Romà OGAYA, Adrià BARBETA, Corina BASNOU and Josep PENUELAS
CREAF, Cerdanyola del Vallès, E-08193, Catalonia, Spain; CSIC, Global Ecology Unit CREAF-CEAB-CSIC, Universitat Autònoma de Barcelona, Cerdanyola del Vallès, E-08193, Catalonia, Spain
Email: r.ogaya at creaf.uab.cat
In the framework of climate change, decreased tree growth and enhanced mortality induced by hot and dry conditions areaffecting many forests around the world, and particularly in the Mediterranean basin. Our aim was to estimate tree growth and mortality in a Mediterranean holm oak forest, using remote sensing data from MODIS. We monitored annual increases of aboveground biomass by measuring tree basal area, and we determined tree mortality by counting dead stems. We analyzed the relationships between forest growth and mortality with mean annual values of some MODIS products and meteorological data.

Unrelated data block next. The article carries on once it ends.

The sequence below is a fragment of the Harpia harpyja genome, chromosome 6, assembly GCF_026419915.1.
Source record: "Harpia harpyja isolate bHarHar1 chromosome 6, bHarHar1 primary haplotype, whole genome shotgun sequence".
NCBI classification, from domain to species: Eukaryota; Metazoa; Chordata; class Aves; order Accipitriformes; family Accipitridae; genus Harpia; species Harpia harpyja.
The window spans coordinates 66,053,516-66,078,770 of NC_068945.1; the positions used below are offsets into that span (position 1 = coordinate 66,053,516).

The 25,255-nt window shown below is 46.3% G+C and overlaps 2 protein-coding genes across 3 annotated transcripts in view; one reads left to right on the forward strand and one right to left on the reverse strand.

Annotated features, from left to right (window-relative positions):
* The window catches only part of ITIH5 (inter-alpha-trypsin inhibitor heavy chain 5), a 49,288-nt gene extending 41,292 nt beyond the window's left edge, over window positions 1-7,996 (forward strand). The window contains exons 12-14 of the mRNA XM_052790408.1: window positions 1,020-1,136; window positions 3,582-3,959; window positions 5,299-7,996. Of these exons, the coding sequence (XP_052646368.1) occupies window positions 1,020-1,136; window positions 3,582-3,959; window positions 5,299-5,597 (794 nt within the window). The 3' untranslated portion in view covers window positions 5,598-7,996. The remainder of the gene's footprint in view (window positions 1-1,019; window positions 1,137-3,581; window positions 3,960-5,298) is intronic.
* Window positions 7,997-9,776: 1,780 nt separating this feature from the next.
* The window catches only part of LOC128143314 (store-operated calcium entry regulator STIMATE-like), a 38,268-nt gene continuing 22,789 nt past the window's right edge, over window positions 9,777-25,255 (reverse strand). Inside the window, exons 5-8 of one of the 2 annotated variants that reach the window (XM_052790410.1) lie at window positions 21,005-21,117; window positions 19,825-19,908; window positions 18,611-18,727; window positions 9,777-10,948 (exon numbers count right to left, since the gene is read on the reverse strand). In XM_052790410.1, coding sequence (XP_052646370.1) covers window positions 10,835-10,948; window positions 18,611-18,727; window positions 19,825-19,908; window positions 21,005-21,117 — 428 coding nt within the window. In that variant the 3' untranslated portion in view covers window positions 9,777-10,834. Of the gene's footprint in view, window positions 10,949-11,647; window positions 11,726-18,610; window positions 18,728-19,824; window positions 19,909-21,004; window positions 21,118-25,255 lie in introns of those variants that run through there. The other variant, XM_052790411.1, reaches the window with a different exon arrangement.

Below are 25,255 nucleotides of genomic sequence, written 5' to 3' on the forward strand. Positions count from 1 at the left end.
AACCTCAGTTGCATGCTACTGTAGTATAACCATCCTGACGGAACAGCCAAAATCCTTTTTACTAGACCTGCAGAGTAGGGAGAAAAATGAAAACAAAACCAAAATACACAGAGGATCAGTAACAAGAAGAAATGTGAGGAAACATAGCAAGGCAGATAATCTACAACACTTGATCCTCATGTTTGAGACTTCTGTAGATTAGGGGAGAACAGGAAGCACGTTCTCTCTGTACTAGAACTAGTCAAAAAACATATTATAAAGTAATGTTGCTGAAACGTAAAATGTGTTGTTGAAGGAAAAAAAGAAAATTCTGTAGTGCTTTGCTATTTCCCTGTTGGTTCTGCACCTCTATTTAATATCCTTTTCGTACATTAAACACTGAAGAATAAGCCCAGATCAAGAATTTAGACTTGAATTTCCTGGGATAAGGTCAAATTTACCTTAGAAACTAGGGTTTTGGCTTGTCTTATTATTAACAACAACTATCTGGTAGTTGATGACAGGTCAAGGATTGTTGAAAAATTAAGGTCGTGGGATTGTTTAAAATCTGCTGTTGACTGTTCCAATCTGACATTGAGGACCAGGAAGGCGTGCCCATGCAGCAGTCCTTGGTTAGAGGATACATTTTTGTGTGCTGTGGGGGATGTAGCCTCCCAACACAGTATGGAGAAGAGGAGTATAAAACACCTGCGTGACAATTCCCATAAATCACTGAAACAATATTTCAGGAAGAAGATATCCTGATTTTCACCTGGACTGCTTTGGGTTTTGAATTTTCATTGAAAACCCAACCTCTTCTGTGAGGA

Mortality and increases of aboveground biomass correlated well with precipitation, September standardized precipitation/evapotranspiration indices (SPEI), and some MODIS products such as NDVI and enhanced vegetation index EVI. Other MODIS products such as gross primary production (GPP) and net photosynthesis, however, showed no clear relationship with tree mortality or measured increases of biomass.
The MODIS products as proxies of ecosystemic productivity (gross primary productivity, net photosynthesis) were weakly correlated with biomass increase, and did not reflect the mortality following the drought of autumn 2011. Nevertheless, NDVI and EVI were efficient indicators of forest productivity and dieback.
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Photographs showing the mortality in the studied forest during early autumn 2011, and the same forest with healthy trees in autumn 2010